By Frank Colletti
As a diehard coin shooter, I usually cannot wait for the spring thaw and the ground’s softening so that I am able to return to the schools and parks that I enjoy “working.” Although I like to work the beaches during the winter, when the ground is frozen, my favorite hunting areas are really the old parks and schools where I am able to retrieve old coins and especially silver for my collection. For me, the feeling of retrieving an old Barber dime or quarter is as great as the one that others get when they find a gold ring. This is not to say that I don’t want the gold, simply that I enjoy the soil more than the sand, even though the soil may be hard as rock.
Although this Spring had brought with it the usual moisture and depth that I love to work, I decided one day to try out a beach that my hunting buddy, Bob Michaleski, had suggested that I try. Since he had been successful there during the previous three weekends, he “talked up” the area and I was finally ready to give it a shot. His finds had included three gold rings, two silver ones, and two junk rings. In his usual display of optimism, Bob told me that he felt that the area was just great. He was hitting a ring with every trip, even if it was only junk, it was still a ring and the area was worth working. He also mentioned that someone had told him that they had hit two silver dollars while water hunting the area. This especially sounded good to me, the possibility of gold along with the chance of silver coins. The silver dollars were the ones that really got me listening. Old coins will always grab my attention.
We talked about the area, and he related a story that when he was a youngster his mother frequently took him to the same beach and he clearly remembered seeing kids climbing on their parents in the water. “Just think of all of the jewelry that they must have pulled off of their parents.” And think I did.
That morning I was in the mood to go hunting, but did not feel like hitting any of my usual locations. On a normal day, one of the sites will “call to me” and that is the area that I will work, although not always successfully. At any rate, I recalled my conversation with Bob and decided to give “his” beach a try.
Arriving at the site, I was less than enthused. The sand was the usual dirty sand associated with the detritus of old clams. I knew that this was not going to be easy. However, I went to work anyway. A half an hour later I realized that I was correct in my assumption. Although there were plenty of targets, I had only hit one coin, a zinc cent, and that had been on the surface. However, I had hit plenty of targets in the form of pull tabs.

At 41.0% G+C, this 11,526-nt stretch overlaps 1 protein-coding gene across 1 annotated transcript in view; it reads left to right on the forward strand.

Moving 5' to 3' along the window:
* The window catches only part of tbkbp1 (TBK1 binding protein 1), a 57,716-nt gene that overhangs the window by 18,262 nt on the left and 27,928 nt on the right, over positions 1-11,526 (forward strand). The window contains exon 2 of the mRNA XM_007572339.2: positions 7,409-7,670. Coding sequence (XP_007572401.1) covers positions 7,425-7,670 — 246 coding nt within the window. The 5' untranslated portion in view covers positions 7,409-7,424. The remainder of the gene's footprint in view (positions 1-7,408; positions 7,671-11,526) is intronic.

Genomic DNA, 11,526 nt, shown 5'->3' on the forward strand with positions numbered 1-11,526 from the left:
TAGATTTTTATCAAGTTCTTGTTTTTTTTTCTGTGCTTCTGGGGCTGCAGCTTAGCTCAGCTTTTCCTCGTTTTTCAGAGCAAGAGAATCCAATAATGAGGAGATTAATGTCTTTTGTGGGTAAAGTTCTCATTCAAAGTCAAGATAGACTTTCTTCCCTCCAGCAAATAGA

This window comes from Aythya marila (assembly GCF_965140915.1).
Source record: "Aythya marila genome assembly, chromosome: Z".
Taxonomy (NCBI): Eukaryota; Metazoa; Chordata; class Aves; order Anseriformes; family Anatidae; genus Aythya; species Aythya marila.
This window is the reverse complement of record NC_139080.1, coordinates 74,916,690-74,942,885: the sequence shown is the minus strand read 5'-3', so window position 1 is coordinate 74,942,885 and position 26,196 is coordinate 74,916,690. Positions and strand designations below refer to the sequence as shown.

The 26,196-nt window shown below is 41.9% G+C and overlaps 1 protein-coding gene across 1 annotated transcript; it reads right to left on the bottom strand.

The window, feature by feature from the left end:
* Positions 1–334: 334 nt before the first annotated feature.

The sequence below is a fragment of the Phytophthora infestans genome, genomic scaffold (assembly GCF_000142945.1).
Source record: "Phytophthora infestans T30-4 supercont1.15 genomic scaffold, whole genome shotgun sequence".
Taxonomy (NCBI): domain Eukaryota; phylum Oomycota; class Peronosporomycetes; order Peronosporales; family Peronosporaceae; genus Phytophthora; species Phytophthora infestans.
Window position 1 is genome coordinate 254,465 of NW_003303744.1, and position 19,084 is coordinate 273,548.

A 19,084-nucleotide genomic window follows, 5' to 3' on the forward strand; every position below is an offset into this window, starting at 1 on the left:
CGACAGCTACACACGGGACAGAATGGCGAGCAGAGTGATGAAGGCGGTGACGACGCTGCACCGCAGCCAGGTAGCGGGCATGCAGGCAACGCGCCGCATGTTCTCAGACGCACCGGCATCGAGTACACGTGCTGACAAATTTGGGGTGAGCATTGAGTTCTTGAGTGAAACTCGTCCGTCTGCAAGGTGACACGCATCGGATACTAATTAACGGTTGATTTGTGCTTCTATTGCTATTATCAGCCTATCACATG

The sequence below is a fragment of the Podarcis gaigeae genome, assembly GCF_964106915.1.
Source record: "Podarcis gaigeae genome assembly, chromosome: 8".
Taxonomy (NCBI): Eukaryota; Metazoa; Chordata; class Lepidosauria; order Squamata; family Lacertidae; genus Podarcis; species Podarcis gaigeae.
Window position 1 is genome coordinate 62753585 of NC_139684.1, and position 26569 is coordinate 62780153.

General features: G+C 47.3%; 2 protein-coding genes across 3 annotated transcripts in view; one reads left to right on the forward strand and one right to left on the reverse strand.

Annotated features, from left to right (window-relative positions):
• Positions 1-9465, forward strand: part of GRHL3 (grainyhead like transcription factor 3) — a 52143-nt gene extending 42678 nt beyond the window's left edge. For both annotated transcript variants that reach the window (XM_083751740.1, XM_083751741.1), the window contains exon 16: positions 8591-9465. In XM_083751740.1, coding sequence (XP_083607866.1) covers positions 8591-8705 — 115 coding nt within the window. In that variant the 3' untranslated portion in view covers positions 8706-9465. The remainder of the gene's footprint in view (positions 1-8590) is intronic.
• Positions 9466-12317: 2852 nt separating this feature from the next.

The part that had irritated me the most was that many of the pull tabs were on or near softened sand, where it was obvious that some other TH’er had dug and simply tossed the trash back onto the sand. I have never understood why anyone would do that. Since I frequently re-work the same areas, I have no desire to continually re-dig the same trash. I looked into my pouch and realized that besides the one coin, I had about a pound of pull tabs, and nothing else. Someone had really worked this beach hard. They seemed to have pulled out all of the goodies and left behind all of their trash.
The tide had been going out during the hour that I had been there and I continued to work the waterline with my White’s Spectrum XLT. The unit was responding excellently to the wet sand and every target had read correctly. I had just retrieved several more pull tabs that had gone into my pouch, when I got another pull tab target at four inches. Disgusted and in the mood to leave, I nearly turned and left, but the idea of leaving the trash behind continued to bother me. So I dug and tossed the sand to the side. Finally, the target was out of the hole and I looked at the black sand with disgust.
Reaching into the sand, I pulled out the “pull tab” and realized that it was too heavy. Then I looked. A ring. A gold ring. When I cleaned the inside of the ring the 14 K stamp stood out clearly. I looked around the area and realized that I had just pulled four pull tabs from the top of the sand where I had just dug! Someone had dug the pull tabs and just dumped them. They had just dumped them on top of a beautiful gold wedding band. Because I had decided not to leave my trash behind I had retrieved a large man’s 14-karat gold wedding band.
I tossed the gold ring back onto the sand and rechecked the signal, and sure enough, it read squarely as a pull tab. Then I rechecked my pouch and saw about three pounds of pull tabs. Not a bad trade. Moments later I finally found another coin, a partly rusty nickel. So my haul for the day was a massive six cents, plus a great gold ring.
To those who visit our beaches and toss out trash I have nothing but disgust, why endanger our children because of your carelessness? An innocent child who just wants to go to the beach and have a good time doesn’t need to cut themselves on your trash. To the inconsiderate TH’er who re-tossed those pull tabs and trash, I can only say, “Thanks.”
Since that day I have revisited that beach three times, once with Bob. The first time Bob hit the gold with a beautiful 14-karat lady’s ring with two small diamonds and 12 emeralds while I was able to pull out two silver rings. The next day it was my turn, along with another three pounds of pull tabs, I was able to pull out a large man’s European 18-karat wedding band. My last trip I was skunked for the gold, but did manage to remove another few founds of trash, so I told Bob that if he hits another gold ring that he owes it to me, since I probably cleared the area of trash for him. He told me, “Thanks.”